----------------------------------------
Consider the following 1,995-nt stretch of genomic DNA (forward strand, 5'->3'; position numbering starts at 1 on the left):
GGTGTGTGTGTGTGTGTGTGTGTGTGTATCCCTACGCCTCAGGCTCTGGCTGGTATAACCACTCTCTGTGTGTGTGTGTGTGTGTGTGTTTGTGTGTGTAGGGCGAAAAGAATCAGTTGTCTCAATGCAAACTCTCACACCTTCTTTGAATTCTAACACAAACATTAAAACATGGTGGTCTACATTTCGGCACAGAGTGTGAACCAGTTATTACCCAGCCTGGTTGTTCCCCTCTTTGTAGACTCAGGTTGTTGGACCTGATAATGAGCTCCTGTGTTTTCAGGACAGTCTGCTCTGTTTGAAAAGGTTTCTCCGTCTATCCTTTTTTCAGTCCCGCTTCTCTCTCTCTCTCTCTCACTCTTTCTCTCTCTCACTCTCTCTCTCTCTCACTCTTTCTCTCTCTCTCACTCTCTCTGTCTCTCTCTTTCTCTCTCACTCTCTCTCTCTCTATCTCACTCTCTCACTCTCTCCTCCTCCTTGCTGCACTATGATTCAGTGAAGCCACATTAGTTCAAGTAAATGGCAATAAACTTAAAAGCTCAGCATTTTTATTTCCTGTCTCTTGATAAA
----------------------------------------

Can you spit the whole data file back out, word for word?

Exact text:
Consider the following 1,995-nt stretch of genomic DNA (forward strand, 5'->3'; position numbering starts at 1 on the left):
GGTGTGTGTGTGTGTGTGTGTGTGTGTATCCCTACGCCTCAGGCTCTGGCTGGTATAACCACTCTCTGTGTGTGTGTGTGTGTGTGTGTTTGTGTGTGTAGGGCGAAAAGAATCAGTTGTCTCAATGCAAACTCTCACACCTTCTTTGAATTCTAACACAAACATTAAAACATGGTGGTCTACATTTCGGCACAGAGTGTGAACCAGTTATTACCCAGCCTGGTTGTTCCCCTCTTTGTAGACTCAGGTTGTTGGACCTGATAATGAGCTCCTGTGTTTTCAGGACAGTCTGCTCTGTTTGAAAAGGTTTCTCCGTCTATCCTTTTTTCAGTCCCGCTTCTCTCTCTCTCTCTCTCACTCTTTCTCTCTCTCACTCTCTCTCTCTCTCACTCTTTCTCTCTCTCTCACTCTCTCTGTCTCTCTCTTTCTCTCTCACTCTCTCTCTCTCTATCTCACTCTCTCACTCTCTCCTCCTCCTTGCTGCACTATGATTCAGTGAAGCCACATTAGTTCAAGTAAATGGCAATAAACTTAAAAGCTCAGCATTTTTATTTCCTGTCTCTTGATAAA